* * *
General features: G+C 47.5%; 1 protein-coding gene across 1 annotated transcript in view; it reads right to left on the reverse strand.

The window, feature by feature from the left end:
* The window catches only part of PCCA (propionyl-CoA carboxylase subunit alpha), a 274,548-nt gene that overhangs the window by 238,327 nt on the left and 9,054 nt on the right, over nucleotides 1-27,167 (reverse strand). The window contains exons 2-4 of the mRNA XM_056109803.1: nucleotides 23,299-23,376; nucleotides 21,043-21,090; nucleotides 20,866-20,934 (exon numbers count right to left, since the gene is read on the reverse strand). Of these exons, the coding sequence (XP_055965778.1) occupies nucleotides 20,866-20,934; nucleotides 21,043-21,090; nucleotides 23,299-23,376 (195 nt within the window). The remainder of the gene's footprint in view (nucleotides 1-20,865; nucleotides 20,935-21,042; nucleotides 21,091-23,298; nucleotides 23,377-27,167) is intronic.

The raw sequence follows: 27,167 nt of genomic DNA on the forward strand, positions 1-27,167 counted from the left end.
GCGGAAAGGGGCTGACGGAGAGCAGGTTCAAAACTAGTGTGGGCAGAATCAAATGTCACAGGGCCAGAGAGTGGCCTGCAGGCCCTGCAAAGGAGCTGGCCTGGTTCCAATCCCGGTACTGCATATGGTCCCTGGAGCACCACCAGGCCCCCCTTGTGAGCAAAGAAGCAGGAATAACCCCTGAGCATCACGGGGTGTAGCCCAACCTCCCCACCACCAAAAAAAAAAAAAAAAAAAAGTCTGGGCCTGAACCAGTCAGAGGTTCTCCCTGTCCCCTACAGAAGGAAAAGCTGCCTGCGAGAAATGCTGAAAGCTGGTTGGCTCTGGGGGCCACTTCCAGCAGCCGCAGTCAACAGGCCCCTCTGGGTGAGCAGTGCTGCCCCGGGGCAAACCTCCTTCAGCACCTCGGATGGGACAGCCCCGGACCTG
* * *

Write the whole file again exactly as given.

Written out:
General features: G+C 47.5%; 1 protein-coding gene across 1 annotated transcript in view; it reads right to left on the reverse strand.

The window, feature by feature from the left end:
* The window catches only part of PCCA (propionyl-CoA carboxylase subunit alpha), a 274,548-nt gene that overhangs the window by 238,327 nt on the left and 9,054 nt on the right, over nucleotides 1-27,167 (reverse strand). The window contains exons 2-4 of the mRNA XM_056109803.1: nucleotides 23,299-23,376; nucleotides 21,043-21,090; nucleotides 20,866-20,934 (exon numbers count right to left, since the gene is read on the reverse strand). Of these exons, the coding sequence (XP_055965778.1) occupies nucleotides 20,866-20,934; nucleotides 21,043-21,090; nucleotides 23,299-23,376 (195 nt within the window). The remainder of the gene's footprint in view (nucleotides 1-20,865; nucleotides 20,935-21,042; nucleotides 21,091-23,298; nucleotides 23,377-27,167) is intronic.

The raw sequence follows: 27,167 nt of genomic DNA on the forward strand, positions 1-27,167 counted from the left end.
GCGGAAAGGGGCTGACGGAGAGCAGGTTCAAAACTAGTGTGGGCAGAATCAAATGTCACAGGGCCAGAGAGTGGCCTGCAGGCCCTGCAAAGGAGCTGGCCTGGTTCCAATCCCGGTACTGCATATGGTCCCTGGAGCACCACCAGGCCCCCCTTGTGAGCAAAGAAGCAGGAATAACCCCTGAGCATCACGGGGTGTAGCCCAACCTCCCCACCACCAAAAAAAAAAAAAAAAAAAAGTCTGGGCCTGAACCAGTCAGAGGTTCTCCCTGTCCCCTACAGAAGGAAAAGCTGCCTGCGAGAAATGCTGAAAGCTGGTTGGCTCTGGGGGCCACTTCCAGCAGCCGCAGTCAACAGGCCCCTCTGGGTGAGCAGTGCTGCCCCGGGGCAAACCTCCTTCAGCACCTCGGATGGGACAGCCCCGGACCTG